"By joining efforts we can surpass the injustices inflicted on the girl child and boy child alike. If left untreated, these forces will permanently scar our children and threaten the healthy growth of nations." - Queen Rania Al Abdullah of Jordan
(presented for our book on Discrimination Against the Girl Child)
Discrimination against the Girl Child
While children around the world continue to face various forms of adversity in the 21 st century, girl children in particular are subjected to multiple forms of oppression, exploitation, and discrimination due to their gender. United Nations statistics, national reports and studies initiated by non-governmental organizations repeatedly show that girls, as a group, have lower literacy rates, receive less health care, and are more often impoverished than boys. It is also important to note these conditions, more often than not, do not improve as girls grow to become women.
Forms of discrimination against girl children are numerous and vary depending on the traditions, history, and culture of a particular society. In our work to improve the condition of girls, Youth Advocate Program International focuses on three life-threatening practices that impact the lives of millions of girl children – female infanticide, female genital cutting, and honor killing.
The Convention on the Rights of the Child (CRC) defines a child as a person under the age of 18 unless national laws recognize the age of majority earlier. The age of 18 is now accepted as the world standard, since every country has ratified the CRC except Somalia and the United States . Although YAP International specifically advocates for ending discrimination against girls, we realize efforts to curtail gender discrimination must include strategies that continue to support women when they reach and pass age 18.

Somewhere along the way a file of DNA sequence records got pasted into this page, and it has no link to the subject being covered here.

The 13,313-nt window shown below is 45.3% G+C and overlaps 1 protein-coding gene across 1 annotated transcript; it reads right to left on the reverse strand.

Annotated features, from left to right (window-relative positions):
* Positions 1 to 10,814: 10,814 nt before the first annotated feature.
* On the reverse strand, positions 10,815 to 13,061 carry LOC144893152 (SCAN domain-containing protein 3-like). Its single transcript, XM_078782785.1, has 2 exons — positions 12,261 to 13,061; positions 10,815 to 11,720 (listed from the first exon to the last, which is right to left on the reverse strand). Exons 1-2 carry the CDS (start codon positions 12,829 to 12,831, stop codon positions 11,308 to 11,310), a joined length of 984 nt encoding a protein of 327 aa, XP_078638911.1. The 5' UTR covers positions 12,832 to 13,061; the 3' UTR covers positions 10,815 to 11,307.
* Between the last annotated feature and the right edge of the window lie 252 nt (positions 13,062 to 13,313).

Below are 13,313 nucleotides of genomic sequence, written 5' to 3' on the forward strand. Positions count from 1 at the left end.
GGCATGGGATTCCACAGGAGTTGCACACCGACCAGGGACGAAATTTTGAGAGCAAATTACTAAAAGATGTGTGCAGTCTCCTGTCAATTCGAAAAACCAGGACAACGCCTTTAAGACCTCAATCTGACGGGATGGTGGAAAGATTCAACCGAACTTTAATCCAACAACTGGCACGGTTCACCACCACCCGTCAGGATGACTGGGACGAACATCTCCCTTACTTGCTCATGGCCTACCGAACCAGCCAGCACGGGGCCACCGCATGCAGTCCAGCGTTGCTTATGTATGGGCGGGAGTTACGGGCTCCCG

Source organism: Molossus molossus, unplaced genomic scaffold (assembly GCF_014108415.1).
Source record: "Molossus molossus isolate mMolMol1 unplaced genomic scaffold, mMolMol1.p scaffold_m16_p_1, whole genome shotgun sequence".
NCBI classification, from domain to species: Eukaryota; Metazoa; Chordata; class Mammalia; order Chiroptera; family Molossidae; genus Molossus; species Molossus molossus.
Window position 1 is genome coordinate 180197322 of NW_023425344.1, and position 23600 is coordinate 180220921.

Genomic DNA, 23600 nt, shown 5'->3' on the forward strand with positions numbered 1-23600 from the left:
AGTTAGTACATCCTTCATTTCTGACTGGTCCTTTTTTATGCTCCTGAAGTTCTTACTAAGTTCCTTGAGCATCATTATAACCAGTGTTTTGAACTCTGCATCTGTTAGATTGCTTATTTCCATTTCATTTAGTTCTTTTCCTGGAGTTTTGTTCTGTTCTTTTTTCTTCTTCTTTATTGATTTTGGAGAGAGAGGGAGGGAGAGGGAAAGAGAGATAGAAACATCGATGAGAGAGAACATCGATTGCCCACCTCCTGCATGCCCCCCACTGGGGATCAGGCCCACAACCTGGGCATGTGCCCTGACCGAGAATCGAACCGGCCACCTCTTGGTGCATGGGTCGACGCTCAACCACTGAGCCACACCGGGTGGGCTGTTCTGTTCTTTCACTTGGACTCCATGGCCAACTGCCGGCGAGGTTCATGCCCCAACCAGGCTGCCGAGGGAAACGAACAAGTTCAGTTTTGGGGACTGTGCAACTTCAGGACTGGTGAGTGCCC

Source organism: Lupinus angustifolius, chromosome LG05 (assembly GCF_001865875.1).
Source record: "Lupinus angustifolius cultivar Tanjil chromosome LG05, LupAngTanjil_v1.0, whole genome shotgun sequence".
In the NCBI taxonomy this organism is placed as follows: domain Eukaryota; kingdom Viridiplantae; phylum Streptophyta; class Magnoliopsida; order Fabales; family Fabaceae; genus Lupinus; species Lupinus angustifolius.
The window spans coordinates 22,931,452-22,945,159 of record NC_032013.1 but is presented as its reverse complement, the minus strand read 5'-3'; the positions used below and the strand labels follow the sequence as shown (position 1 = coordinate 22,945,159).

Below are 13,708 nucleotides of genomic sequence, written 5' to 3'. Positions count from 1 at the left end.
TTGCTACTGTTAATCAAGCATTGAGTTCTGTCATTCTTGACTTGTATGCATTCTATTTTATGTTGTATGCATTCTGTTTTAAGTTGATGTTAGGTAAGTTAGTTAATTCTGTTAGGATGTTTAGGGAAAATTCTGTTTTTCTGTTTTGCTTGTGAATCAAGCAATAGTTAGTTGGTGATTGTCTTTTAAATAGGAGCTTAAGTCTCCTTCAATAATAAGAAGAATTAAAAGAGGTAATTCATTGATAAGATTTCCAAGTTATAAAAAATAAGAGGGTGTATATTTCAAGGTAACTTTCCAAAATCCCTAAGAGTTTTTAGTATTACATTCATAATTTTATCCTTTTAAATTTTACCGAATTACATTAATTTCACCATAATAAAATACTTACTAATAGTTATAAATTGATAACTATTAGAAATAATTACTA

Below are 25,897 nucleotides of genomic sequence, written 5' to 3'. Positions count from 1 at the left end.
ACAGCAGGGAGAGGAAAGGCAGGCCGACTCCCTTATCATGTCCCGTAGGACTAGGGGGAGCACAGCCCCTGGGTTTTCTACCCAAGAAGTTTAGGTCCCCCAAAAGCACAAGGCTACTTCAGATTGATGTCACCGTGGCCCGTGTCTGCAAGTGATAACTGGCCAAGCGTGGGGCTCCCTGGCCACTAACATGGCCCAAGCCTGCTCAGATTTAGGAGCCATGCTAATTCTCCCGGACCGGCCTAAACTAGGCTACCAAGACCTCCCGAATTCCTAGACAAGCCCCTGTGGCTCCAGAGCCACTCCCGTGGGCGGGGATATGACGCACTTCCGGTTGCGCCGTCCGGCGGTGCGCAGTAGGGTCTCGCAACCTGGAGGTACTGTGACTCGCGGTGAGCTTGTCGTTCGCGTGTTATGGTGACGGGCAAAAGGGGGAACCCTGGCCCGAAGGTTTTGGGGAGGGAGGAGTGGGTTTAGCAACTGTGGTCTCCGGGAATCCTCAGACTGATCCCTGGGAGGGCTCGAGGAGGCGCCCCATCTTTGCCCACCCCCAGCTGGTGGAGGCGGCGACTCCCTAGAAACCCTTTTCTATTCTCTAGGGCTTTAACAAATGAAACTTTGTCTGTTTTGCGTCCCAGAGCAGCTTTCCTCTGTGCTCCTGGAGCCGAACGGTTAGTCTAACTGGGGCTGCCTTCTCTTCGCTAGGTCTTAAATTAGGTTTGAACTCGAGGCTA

Female Infanticide and Sex-Selective Abortion
Female infanticide is the murder of a young girl child, often occurring as a deliberate murder of a girl infant or young girl child or as the result of neglect. Selective abortion – also called gender-selective abortion, sex-selective abortion, or female feticide – is the abortion of a fetus because it is female. Medical technology has made it possible for parents to discover the sex of a fetus at earlier and earlier stages of pregnancy, so many women from communities with a preference for boys practice selective abortion.
These practices occur most frequently in societies where a girl child is viewed as culturally and economically less advantageous than a boy child. Female infanticide has been reported in China, North Korea, South Asia (Bangladesh, India, Nepal, Pakistan), the Middle East (Algeria, Egypt, Jordan, Libya, Morocco, Syria, Tunisia, Turkey) and parts of Africa (Cameroon, Liberia, Madagascar, Senegal, Nigeria).
Female infanticide and feticide are predominantly practiced in regions of significant poverty and overpopulation. One reason boys are more valued than girls is preserving lineage, as family lineage and family name are carried only by males in most societies. Also, children are expected to care for parents in their old age in many countries, so raising a son becomes a better investment because once a girl marries, she becomes the property of her husband and of virtually no value to her parents. Some women resort to female infanticide and feticide in order to protect their daughters from a life of objectification and subjugation in a society dominated by men, where there is a prevalent anti-girl attitude. Economically, girls often have a lower earning potential than boys, as boys are more likely to find work and receive higher pay. This is significant in poor communities where each family member is expected to add to the household income. A girl can no longer contribute to her family's income after marriage when she must turn all of her wages over to her husband. In many situations, it is much more of an economic burden to raise...
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